The Dangers of Data-Based Certainty
By Diane Coyle  |  Jun 29, 2021
The Dangers of Data-Based Certainty
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In some areas where data are used there is remarkably little focus resting on its reliability or interpretation. The ‘CAPTCHA' tests, e.g., ask you to prove your humanity by identifying images such as boats, bicycles, or traffic lights. If your choice, even if correct, differs from that of the machine system, you will be deemed inhuman. In this example, the machine’s error is obvious, though there is no appeal against it if you want to access the website it is guarding. But in other cases, it may not be possible to identify what conclusions either machine learning systems or human analysts are drawing when they place more weight on data than they can bear.

CAMBRIDGE - Friends of mine working in arts and humanities have started doing something unusual, at least for them: poring over data. This is due to the pandemic, of course. Each day, they check COVID-19 case numbers, how slowly or quickly the R factor is declining, and how many people in our area got vaccinated the day before.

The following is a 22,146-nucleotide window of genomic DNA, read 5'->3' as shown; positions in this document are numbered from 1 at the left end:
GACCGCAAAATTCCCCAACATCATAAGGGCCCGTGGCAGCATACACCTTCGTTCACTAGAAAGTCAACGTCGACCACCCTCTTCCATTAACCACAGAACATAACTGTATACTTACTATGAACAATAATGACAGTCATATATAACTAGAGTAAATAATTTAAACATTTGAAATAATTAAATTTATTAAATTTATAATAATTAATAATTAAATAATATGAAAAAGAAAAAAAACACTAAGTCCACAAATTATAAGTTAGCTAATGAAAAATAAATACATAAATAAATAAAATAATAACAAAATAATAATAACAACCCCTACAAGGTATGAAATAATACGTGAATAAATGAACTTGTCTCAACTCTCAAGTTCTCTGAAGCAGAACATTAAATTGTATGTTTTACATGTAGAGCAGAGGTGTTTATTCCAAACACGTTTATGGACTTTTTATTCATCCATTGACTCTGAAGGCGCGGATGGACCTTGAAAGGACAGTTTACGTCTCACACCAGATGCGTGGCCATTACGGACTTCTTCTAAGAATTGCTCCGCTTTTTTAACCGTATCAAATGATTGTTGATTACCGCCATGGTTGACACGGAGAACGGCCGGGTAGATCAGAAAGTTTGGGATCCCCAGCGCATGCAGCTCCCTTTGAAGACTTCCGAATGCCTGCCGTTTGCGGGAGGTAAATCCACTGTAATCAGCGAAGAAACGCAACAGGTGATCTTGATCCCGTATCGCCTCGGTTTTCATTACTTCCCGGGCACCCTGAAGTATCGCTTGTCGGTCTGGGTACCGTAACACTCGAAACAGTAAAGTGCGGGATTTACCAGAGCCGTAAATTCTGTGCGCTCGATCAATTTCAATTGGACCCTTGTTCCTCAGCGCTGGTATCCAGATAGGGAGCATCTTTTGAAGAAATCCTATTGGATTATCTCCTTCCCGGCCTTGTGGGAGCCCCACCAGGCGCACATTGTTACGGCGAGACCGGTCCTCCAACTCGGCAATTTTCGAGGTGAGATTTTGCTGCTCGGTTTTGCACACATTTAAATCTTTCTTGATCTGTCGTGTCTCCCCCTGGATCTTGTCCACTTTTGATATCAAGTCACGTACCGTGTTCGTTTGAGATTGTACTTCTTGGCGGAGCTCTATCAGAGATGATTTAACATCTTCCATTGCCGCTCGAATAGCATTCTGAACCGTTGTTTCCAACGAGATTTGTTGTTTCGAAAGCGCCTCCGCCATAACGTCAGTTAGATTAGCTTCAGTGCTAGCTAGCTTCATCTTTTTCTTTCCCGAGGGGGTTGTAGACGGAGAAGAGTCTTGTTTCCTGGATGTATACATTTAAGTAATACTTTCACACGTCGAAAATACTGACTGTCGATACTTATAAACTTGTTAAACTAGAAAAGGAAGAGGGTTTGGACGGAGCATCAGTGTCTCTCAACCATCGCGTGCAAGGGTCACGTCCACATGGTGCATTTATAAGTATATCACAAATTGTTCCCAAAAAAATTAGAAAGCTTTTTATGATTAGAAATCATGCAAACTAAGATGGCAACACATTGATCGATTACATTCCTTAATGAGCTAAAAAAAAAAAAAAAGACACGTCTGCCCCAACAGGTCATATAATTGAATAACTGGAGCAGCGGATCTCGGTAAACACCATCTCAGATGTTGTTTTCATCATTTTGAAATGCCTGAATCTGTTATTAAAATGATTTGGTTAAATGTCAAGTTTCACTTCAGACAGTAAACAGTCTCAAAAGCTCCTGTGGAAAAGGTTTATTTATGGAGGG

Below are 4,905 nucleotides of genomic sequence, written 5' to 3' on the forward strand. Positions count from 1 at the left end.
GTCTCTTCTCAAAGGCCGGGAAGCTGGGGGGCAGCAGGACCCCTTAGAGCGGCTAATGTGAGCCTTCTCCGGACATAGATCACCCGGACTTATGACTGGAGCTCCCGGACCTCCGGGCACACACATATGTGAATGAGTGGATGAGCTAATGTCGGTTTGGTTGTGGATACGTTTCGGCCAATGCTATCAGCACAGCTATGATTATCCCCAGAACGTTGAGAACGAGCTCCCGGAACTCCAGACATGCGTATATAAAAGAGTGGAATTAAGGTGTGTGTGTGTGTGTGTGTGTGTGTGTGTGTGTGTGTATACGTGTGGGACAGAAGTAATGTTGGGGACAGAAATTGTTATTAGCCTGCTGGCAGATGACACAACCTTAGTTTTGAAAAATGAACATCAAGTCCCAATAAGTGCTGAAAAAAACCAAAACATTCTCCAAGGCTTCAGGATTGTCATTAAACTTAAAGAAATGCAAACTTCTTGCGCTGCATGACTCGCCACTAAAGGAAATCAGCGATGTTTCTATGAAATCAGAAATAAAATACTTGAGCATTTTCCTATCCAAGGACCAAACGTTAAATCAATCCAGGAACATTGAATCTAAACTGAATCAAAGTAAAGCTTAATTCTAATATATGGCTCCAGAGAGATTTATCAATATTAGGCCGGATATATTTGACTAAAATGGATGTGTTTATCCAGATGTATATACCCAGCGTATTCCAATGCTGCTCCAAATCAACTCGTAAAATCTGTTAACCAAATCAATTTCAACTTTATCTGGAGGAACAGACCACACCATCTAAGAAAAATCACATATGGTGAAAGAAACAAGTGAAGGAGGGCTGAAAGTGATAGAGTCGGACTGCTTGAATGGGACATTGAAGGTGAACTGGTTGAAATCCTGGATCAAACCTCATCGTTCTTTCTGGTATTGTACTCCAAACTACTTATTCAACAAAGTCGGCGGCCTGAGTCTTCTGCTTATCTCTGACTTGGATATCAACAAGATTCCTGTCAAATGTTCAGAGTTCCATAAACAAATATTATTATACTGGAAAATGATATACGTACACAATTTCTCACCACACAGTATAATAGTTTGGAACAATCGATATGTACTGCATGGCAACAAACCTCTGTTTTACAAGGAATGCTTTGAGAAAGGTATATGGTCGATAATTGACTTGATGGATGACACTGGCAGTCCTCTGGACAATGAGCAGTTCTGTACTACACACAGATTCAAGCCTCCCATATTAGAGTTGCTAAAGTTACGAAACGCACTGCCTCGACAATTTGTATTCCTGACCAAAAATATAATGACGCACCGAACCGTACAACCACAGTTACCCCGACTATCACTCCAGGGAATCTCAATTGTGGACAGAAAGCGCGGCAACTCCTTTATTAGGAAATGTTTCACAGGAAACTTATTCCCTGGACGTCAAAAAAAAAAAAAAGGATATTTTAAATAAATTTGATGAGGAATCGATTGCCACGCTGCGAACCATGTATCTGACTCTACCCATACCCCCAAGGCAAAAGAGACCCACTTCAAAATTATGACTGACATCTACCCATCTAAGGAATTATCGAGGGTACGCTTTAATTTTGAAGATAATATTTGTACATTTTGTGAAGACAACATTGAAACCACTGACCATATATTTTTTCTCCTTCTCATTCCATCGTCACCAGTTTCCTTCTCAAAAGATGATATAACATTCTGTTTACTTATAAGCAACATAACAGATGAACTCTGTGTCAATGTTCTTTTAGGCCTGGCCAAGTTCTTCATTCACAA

Social media meanwhile are awash with claims and counterclaims about all manner of other data. Is global poverty declining or increasing? What is the real level of US unemployment? The scrutiny, sometimes leading to tetchy arguments, results from a desire to cite or challenge the authority of data to support their position or worldview.

But in other areas where data are used, remarkably little focus rests on its reliability or interpretation. One recent striking example concerns the ‘CAPTCHA' tests designed to protect websites against bots, which ask you to prove your humanity by identifying images containing common features such as boats, bicycles, or traffic lights. If your choice, even if correct, differs from that of the machine system using your selection to train an image-recognition algorithm, you will be deemed inhuman.

In this example, the machine’s error is obvious, though there is no appeal against it if you want to access the website it is guarding. But in other cases, it may not be possible to identify what conclusions either machine learning (ML) systems or human analysts are drawing when they place more weight on data than they can bear.

Economists are rushing to embrace the use of big data in their research, while many policymakers think artificial intelligence (AI) offers scope for greater cost-effectiveness and better policy outcomes. But before entrusti

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